- 2001: Girassol, which reaches a depth of 1,400 m, is the biggest offshore development to date (Angola). Its technologically innovative riser towers are one of the many innovations for which it won the 2003 OTC Award.
- 2002: Canyon Express, the deepest offshore development to date (2,250 m), simultaneously develops three gas fields in the Gulf of Mexico (US).
- 2003: The Group’s first TLP (Tension Leg Platform) installed in 800 m of water and comprising surface wellheads (Gulf of Mexico, US).
- 2007: A 20 km tie-back installed at a depth of 1,400 m to connect Rosa to the Girassol FPSO, a technological first for a field of this size located at such a depth (Angola).
- 2008: K5F, the world’s first subsea project to use electrically-driven wellheads. The commissioning of a new all-electric subsea well in 2016 will constitute another world first (Netherlands).
- 2008-2012: First global industrial polymer injection pilot for the purposes of EOR (Enhanced Oil Recovery) in the deep-offshore Dalia field (Angola).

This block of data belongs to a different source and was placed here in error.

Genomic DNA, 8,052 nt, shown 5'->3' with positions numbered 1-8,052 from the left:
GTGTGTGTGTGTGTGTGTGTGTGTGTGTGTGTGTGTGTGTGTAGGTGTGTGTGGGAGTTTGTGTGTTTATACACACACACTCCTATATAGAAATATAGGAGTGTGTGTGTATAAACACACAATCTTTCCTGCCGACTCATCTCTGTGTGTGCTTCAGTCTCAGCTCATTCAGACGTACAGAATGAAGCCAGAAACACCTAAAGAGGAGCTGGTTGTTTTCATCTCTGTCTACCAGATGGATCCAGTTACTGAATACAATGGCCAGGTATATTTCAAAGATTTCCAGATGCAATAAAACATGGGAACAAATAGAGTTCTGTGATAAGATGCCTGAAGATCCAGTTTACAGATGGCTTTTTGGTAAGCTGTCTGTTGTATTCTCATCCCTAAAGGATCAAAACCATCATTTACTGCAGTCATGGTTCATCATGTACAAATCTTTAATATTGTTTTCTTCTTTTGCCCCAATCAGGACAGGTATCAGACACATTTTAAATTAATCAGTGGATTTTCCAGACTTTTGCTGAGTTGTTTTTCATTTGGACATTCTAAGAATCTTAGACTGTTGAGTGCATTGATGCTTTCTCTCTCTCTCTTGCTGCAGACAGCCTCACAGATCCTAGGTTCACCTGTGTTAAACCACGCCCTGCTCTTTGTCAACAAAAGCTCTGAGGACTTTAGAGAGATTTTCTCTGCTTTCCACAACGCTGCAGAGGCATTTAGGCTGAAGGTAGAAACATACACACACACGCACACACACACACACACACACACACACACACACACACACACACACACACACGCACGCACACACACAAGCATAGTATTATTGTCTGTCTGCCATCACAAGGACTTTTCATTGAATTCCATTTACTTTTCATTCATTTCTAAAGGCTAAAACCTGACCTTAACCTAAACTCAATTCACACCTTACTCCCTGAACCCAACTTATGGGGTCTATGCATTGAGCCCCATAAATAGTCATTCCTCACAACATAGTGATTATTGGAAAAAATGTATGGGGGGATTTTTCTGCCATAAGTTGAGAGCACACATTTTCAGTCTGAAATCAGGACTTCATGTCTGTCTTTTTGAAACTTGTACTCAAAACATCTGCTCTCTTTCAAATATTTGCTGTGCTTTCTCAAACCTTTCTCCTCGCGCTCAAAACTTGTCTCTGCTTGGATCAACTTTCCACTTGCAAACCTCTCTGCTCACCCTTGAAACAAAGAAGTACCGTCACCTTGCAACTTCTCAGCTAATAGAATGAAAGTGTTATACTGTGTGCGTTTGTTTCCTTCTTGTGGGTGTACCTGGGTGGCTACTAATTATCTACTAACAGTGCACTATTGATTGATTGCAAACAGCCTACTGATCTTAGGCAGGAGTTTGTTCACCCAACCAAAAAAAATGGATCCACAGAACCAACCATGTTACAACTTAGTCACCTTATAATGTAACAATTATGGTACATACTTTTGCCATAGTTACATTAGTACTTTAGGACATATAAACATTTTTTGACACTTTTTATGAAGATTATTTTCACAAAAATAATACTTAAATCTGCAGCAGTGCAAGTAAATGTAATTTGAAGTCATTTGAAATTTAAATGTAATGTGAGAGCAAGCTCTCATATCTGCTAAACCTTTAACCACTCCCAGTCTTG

- 2011: Pazflor, the world’s first development to use subsea production activation systems that combine gas/liquid separation and new-generation pumps over several fields; this development won the 2013 OTC Award (Angola).
- 2012: Electrically Trace Heated Pipe-in-Pipe (ETH-PiP) pilot, an innovative technology that heats subsea pipes in the Islay field in the North Sea (UK).
- 2014: SPRINGS® offshore pilot unit test at a depth of 500 m, which demonstrated the excellent performance of this subsea seawater injection solution (Republic of the Congo).
- 2015: Laggan-Tormore, the first subsea-to-shore development (West Shetlands) of two isolated fields, which export gas to the shore through a 143-km subsea tie-back (UK). This development won the 2016 IPTC Award.
- 2016: The first 3.5MW subsea high-boost multiphase pump, on Moho Phase 1b, a development that complements the Alima brownfield (Republic of Congo).
Total, a leading deep offshore operator
Deep offshore currently accounts for 40% of all Total Group production and represents almost 70% of its 2015-2018 exploration goals.
Total’s deep offshore positions in 2017
- 15% of global oil production comes from deep offshore (Total’s forecast for 2019)
- 400 to 500 subsea wells operated
- 8 FPSO units, 2 FPUs
Deep offshore, a booming strategic activity